Our society is sick; I do not wish to partake in it, but I do not have the freedom to choose, so I will instead take part in my right to speak out against it until the day it is revolutionized for the betterment of mankind, or the date of my death. This is why I support occupy together and all of the occupations across the globe.

$40,000 – And they call US ridiculous – Jason Devine

28 Oct

The attacks on the Occupy Calgary movement, specifically the Olympic Plaza camp component, have reached a fevered pitch. Not content with making criticisms of the camp based on ideological differences, the opponents of the camp in City Hall and the media have resorted to increased slander and exaggerations, coupled with downright falsehoods.

The claim has been made that campers have been physically fighting and needed police to pull them apart. That is not true. There have been fights and problems with substance abuse, not on the part of the campers, but on the part of our fellow human being who are suffering from homelessness. A basic reason why the camp was set up was precisely to bring attention to these social ills in the first place. And the campers have been striving to help their sisters and brothers get the help and resources they are so clearly lacking in this city.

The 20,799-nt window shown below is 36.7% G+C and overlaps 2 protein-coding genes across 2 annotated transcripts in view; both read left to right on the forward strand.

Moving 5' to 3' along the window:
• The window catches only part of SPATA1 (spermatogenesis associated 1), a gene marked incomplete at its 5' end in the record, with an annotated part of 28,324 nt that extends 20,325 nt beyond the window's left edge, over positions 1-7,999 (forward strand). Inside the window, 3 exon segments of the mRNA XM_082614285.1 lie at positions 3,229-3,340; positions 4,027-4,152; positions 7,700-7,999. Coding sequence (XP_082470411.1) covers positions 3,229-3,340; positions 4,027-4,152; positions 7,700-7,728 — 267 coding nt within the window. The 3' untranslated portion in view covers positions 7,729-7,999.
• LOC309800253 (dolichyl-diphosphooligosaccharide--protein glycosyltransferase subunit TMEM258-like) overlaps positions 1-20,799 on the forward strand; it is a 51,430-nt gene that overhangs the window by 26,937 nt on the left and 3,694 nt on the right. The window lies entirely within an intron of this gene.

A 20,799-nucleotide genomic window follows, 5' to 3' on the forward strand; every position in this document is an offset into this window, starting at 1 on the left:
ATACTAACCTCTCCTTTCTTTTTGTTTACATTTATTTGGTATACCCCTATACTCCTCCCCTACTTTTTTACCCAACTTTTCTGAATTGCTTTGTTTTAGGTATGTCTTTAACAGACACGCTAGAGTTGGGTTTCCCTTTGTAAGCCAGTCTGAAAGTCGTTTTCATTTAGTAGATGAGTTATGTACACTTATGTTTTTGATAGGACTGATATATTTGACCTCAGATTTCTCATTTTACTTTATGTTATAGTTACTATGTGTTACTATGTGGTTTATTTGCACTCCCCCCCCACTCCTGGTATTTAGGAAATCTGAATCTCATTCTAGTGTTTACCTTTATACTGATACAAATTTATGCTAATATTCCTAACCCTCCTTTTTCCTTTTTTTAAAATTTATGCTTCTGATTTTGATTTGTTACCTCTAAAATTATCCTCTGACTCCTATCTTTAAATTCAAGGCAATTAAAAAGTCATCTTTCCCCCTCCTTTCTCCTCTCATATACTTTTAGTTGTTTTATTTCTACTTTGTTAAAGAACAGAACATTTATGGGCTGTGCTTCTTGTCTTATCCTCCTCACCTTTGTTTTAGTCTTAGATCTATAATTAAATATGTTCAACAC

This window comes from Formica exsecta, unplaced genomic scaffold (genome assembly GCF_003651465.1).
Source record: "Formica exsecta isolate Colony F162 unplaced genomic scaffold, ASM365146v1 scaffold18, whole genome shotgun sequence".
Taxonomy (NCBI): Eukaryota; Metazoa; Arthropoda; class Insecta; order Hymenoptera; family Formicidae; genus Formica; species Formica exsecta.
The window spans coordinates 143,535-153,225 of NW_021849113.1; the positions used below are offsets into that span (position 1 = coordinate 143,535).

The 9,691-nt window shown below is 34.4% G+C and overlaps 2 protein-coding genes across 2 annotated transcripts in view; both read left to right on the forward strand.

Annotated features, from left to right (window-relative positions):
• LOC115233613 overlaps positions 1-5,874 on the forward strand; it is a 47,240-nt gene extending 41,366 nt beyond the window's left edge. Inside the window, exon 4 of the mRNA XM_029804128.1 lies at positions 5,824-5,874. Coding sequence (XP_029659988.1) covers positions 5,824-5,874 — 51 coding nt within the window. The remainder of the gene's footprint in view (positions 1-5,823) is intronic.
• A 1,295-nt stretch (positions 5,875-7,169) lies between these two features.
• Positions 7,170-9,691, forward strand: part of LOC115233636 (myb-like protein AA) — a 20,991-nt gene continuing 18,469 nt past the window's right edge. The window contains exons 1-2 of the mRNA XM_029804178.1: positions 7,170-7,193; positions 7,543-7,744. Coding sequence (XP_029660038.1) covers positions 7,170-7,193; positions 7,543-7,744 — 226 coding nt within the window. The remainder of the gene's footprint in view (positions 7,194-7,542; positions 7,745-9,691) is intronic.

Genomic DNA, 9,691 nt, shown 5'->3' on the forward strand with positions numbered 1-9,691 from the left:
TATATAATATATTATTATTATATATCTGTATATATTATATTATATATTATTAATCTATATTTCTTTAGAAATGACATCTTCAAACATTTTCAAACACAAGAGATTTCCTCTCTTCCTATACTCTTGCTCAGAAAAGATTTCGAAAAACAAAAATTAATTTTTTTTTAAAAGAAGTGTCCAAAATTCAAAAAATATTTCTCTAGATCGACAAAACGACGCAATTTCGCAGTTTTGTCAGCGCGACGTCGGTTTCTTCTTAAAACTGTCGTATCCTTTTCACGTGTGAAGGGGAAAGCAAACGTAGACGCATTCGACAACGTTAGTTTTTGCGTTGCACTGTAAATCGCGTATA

There is a basic assumption that the camp attracts these problems. The fact is that camp or no camp, these social ills will continue. They are not an indictment of the camp, but of this city’s and province’s inability to solve them. As to the claim that the camp has cost the city $40,000 in damages, we ask in the name of transparency what the exact costs are and the proof they were caused by members of Occupy Calgary camp.

In our opinion, the city and media are really angry at the attention we have drawn to this city’s growing problem of homelessness. For, if we are removed, will they still raise a hue and cry? Do they really care for their fellow human who will still suffer in the cold, or who will temporarily escape the pain if their conditions through substance abuse?